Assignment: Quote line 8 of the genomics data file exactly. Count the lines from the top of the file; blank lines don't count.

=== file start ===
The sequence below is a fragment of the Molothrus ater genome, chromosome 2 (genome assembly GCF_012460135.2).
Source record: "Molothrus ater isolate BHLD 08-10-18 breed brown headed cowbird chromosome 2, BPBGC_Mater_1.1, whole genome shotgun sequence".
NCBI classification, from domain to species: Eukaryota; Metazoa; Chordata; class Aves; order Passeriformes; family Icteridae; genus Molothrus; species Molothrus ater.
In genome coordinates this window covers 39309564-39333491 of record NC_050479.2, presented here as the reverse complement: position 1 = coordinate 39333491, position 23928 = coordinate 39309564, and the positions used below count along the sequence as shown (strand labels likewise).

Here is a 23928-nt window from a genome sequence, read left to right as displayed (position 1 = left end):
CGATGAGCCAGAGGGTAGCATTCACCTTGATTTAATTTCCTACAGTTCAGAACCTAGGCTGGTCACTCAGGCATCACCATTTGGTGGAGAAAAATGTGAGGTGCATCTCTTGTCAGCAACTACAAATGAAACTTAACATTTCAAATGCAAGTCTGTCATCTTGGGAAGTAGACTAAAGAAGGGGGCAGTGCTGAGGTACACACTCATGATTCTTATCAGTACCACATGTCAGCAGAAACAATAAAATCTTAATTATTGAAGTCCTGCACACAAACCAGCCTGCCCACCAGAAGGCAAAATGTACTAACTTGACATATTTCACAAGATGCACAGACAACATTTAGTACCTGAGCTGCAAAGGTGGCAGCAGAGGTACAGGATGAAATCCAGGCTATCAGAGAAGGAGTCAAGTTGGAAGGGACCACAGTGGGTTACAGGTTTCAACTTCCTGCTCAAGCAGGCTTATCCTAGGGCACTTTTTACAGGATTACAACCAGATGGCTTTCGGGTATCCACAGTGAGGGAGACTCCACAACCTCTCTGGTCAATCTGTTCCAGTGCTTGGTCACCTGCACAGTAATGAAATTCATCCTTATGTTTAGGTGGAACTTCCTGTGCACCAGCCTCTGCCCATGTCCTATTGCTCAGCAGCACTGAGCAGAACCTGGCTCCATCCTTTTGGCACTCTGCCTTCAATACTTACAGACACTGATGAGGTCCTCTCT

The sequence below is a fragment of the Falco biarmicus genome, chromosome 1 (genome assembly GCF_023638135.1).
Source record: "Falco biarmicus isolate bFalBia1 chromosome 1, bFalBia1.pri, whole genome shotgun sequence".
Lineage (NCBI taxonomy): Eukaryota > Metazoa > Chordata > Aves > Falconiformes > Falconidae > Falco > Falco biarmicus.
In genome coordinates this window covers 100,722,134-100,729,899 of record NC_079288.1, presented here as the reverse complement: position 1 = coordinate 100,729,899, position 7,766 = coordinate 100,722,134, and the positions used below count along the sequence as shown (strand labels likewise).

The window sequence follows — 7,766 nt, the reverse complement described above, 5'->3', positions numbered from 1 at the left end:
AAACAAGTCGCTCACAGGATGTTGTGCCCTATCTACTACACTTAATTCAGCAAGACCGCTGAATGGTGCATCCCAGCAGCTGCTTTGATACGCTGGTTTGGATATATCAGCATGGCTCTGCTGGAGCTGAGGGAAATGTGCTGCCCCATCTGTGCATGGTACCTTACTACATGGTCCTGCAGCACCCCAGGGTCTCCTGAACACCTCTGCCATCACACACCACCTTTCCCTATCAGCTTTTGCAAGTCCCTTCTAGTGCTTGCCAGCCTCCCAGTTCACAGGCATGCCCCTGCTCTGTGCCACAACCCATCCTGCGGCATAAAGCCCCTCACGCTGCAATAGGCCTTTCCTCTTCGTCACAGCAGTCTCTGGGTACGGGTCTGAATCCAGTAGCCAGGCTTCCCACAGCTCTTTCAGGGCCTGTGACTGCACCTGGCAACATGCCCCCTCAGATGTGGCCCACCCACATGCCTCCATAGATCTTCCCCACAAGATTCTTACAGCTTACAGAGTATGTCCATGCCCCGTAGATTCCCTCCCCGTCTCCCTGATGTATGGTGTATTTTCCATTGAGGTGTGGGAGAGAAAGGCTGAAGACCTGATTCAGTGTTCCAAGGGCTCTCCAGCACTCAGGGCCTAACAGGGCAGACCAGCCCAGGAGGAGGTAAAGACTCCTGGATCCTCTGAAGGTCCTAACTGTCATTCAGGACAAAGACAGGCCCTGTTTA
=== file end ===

Source record: "Falco biarmicus isolate bFalBia1 chromosome 1, bFalBia1.pri, whole genome shotgun sequence".